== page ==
Bishop oks ALS challenge at Diocese schools if direct gift



Freezing! Shocking! Ooo-wee! Chilly!

Ice Bucket Challenge

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A Boardman teacher explains why the ALS Ice Bucket Challenge is important.

Those are just a few reactions of staff members Friday afternoon at St. Charles School, 7325 Westview Drive, who accepted an ALS Ice Bucket Challenge from Holy Family School, where an event took place earlier this week.

With a row of 24 chairs lined up in front of school, staff members took their seats and some 364 students in kindergarten through eighth grade gathered on the lawn. Motorists on U.S. Route 224 near the school, who caught the red light, also witnessed the proceedings.

Mary Welsh, St. Charles School principal, said the staff accepted a challenge from Holy Family School, where 15 teachers had taken the challenge.

Both schools will give donations to retired Boardman High School teacher Christine Moschella Terlesky, who was diagnosed with ALS in 2013. She taught for 19 years and retired

Feb. 28. Her family started a

Facebook page called “Chip in for Chris” and website, Her story also has been featured in The Vindicator.

“We wanted donations to go to Christine Terlesky because she is an educator and we wanted to support her and her family,” Welsh said. She added that some St. Charles teachers also are affiliated with Boardman High and know Terlesky and her family.

Kristine Rendle, seventh- and eighth-grade science and math teacher, said she participated because “it’s for a good cause.”

Micki Biasella, second-grade teacher, said her mother died of ALS and she wanted to support others struggling with the disease. “My mom would be so happy about this,” she said.

Biasella said other more prominent diseases such as cancer get so much attention but ALS is rare and isn’t talked about much.

“This is a way to help support Christine and help others by bringing attention to the disease,” Biasella said. “It’s a devastating disease and people suffer.”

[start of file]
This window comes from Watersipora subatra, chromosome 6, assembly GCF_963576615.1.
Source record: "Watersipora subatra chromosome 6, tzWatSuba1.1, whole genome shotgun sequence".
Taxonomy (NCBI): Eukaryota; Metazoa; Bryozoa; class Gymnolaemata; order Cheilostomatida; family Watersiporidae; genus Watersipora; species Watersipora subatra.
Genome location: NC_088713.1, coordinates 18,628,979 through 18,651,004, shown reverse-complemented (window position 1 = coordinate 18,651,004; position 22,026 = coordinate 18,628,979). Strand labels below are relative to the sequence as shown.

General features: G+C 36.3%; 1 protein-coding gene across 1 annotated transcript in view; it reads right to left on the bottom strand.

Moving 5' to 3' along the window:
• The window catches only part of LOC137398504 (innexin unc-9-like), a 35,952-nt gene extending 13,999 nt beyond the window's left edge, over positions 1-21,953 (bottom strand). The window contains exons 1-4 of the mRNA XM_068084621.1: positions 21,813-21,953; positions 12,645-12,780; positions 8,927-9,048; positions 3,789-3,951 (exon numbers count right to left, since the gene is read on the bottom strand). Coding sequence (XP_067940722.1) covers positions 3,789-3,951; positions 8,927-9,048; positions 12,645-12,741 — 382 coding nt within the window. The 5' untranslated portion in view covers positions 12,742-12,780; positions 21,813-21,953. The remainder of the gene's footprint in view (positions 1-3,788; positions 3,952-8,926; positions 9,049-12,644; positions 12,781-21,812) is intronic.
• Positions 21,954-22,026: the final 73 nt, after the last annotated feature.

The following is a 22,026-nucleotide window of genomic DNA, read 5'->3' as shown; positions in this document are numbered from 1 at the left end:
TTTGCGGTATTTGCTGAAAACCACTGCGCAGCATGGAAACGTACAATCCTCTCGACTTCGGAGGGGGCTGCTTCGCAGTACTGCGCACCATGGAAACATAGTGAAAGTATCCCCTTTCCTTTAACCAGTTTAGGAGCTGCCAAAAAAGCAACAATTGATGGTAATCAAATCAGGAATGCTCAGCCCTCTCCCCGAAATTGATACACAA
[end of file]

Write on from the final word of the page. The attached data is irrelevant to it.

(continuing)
Amyotrophic lateral sclerosis (ALS) is a motor neuron disease, first identified in 1869. The ALS Association describes it as “a progressive neurodegenerative disease that affects nerve cells in the brain and the spinal cord. With voluntary muscle action progressively affected, patients in the later stages of the disease may become totally paralyzed.

Jennifer Gray, president of St. Charles Home and School Association, said parents were asked to make a donation for the project. Welsh said money is still coming in and hasn’t been tallied.

St. Charles, meanwhile, has challenged St. Christine School, St. Charles youth ministry and Lumen Christi Catholic Schools staff.

The challenges at the parochial schools did not encounter any issues with the Catholic church because the funds benefit Terlesky.

Bishop George V. Murry of the Diocese of Youngstown said the diocese has “no moral problem” with people participating in the ALS Ice Bucket Challenge. But, he said, funds raised should benefit an ALS patient directly, for example, for medical care and associated expenses, or be donated toward adult stem-cell research. St. John Paul II Medical Research Institute in Iowa City, Iowa, focuses on adult stem-cell research.

Where the Catholic church takes issue with the fundraiser is that a portion of donated money goes to embryonic stem-cell research by the ALS Association.

“The church believes that the destruction of embryonic stem cells is immoral,” Bishop Murry said. That research involves the destruction of a human life, the church says.

In a letter to parochial school staffs in the diocese, it was noted that the “Pontifical Academy for Life has stated that all human life embryos are inherently valuable and should not be voluntarily destroyed as they are from the moment of the union of cells.” The statement continued that “the Church supports research that involves stem cells from adult tissues and the umbilical cord, as it involves no harm to human beings at any state of development.”

Bishop Murry said he witnessed the progress of the disease on the Rev. Brad Helman, who served at St. Michael the Archangel Church in Canton. The priest died in 2010, eight months after his diagnosis. Bishop Murry said he saw more diminished abilities at each visit with Father Helman. “We need to find a cure for this devastating disease as soon as possible,” Bishop Murry said.

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